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‘We Are Dependent on a Small-Engine Boat’

Adventist volunteers reach out to flooded Myanmar’s worst-hit areas.

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‘We Are Dependent on a Small-Engine Boat’

, SSD, with Adventist Review staff

Seventh-day Adventist relief workers are focusing on unreached areas of Myanmar as they seek to meet urgent needs and help rebuild lives shattered by flooding that killed more than 100 people and affected 1.6 million others.

The church’s Myanmar Union Mission has dispatched small teams to the devastated Rakhine state, part of its relief effort after two months of monsoon rains caused widespread damage in 12 of the country’s 14 regions.

Relief workers found it difficult to reach their destinations in Rakhine, the worst-hit region along Myanmar’s western coast. The high tide and flooding have destroyed many people’s livelihoods and wiped out roads, bridges, and sources of drinking water, they said.

“The most difficult part was reaching the affected areas,” said Thein Than, relief coordinator for the Adventist Church’s Yangon Attached District. “In Kyauk Taw, we are dependent on a small-engine boat to transport rice and other food items.”

Than’s team met with several village leaders to discuss their urgent needs and find ways to offer more effective assistance.

“Our drinking water sources were flooded and we urgently need water to drink,” the leader of the village of Kan-Thone-Sint told Than.

The relief team quickly created a plan and set about cleaning the local well, Than said. Later a village representative expressed his appreciation for the Adventist Church’s rapid response.

Church leaders said they were able to act quickly because of donations from institutions and private individuals together with the efforts of volunteers.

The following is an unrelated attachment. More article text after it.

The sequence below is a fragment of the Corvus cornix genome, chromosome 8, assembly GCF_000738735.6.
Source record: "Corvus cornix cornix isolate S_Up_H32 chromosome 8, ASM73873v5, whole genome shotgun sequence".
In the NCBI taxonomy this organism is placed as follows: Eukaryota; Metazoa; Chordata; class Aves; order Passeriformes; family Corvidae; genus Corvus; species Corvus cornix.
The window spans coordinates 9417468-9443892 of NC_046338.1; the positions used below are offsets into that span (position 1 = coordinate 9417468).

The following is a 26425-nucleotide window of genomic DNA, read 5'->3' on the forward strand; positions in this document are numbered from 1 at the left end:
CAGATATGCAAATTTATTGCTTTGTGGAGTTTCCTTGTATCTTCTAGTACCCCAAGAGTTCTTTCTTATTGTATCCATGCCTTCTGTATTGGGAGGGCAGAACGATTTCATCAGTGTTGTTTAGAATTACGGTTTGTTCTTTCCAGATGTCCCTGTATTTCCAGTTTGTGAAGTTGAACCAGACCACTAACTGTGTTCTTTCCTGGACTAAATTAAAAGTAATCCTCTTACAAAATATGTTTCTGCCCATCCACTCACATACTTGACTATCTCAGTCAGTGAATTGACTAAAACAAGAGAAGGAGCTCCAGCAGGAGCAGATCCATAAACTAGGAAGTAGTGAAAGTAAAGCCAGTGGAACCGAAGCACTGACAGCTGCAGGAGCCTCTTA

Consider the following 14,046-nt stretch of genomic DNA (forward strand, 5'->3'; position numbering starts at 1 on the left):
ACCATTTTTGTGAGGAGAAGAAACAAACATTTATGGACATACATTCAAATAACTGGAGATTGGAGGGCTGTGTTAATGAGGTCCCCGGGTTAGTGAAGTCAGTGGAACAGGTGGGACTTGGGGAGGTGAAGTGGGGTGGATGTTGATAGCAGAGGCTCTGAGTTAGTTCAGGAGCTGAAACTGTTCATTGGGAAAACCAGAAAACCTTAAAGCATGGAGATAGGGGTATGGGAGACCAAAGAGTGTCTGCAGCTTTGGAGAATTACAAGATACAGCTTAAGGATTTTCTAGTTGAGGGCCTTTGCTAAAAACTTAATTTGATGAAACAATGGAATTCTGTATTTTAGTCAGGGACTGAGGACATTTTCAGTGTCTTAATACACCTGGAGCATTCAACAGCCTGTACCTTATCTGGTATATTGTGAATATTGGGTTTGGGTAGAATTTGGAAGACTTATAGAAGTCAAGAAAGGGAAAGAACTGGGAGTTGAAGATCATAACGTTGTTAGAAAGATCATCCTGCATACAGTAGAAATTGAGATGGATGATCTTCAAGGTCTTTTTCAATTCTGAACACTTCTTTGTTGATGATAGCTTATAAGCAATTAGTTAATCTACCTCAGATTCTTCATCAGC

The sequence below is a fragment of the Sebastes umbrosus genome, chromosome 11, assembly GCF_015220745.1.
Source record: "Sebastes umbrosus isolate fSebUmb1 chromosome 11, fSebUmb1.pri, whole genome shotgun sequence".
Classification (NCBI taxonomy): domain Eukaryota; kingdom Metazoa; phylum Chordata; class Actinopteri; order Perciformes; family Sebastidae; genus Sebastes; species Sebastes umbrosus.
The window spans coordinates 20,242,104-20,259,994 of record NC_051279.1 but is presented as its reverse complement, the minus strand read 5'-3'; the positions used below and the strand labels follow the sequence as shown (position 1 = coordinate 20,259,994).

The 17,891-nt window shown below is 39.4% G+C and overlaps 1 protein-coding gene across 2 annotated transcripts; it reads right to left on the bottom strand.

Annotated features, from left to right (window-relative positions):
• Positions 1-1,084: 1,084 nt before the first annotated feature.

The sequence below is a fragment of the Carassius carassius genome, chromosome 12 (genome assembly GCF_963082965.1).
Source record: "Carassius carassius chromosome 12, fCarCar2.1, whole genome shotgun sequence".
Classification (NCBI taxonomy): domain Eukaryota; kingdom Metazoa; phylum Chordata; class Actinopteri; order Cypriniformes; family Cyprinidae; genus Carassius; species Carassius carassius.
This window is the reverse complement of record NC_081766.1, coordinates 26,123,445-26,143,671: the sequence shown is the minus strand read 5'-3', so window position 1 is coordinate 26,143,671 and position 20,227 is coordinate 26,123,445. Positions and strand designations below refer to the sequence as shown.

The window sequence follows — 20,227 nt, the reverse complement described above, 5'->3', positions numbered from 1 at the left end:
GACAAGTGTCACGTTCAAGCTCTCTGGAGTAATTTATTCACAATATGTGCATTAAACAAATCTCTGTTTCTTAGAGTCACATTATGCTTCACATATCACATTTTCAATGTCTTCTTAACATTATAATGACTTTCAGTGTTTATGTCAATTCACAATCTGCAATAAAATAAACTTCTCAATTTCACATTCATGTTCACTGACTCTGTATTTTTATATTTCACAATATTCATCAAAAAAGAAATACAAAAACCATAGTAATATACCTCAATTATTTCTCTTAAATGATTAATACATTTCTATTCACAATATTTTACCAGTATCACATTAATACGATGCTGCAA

Many villagers are dependent on agriculture for their livelihoods and have few other options for employment. Some are hunting for wild bamboo shoots to feed their families and sell in nearby villages.

Against this backdrop of desperation, the Adventist Church’s relief work has given villagers new hope, Than said.

This past week, five villages and 413 families in the Kyauk Taw and Sittwe townships received church assistance in the form of food, repairs to their drinking water sources, and temporary bridges.

Separately, the Adventist Development and Relief Agency is carrying out a US$675,000 project backed by the Canadian government to assist people in 18 of the most severely affected rural villages in the Kalaymyo Valley.

About 2,000 households will receive $120 each in cash to clean up flood debris and mud from their villages and to start repairing fields, ADRA said in a statement. Cash grants of $80 will be given to 935 of the most vulnerable families. Additionally, 935 families will receive cash grants of about $120 each to build shelter and repair housing.

ADRA is also partnering with the UN World Food Program in a one-month program to distribute rice to 21 flood-affected rural villages in the Kalaymyo Valley.

Adventist Church members are among the scores of people affected by the flooding, and church leaders have also been supporting them. The church’s Southern Asia-Pacific Division, whose territory includes Myanmar, has released $10,000 in emergency funding to support church members in the Kalaymyo area and the Kyauk Taw township. Cash grants and food provisions worth $7,000 have been distributed to Adventist families in the Kalaymyo area and worth $3,000 in the Kyauk Taw area.

Buddhist-dominant Myanmar is one of the 14 countries within the Southern Asia-Pacific Division. It is home to 230 Adventist churches and more than 28,000 Adventists.

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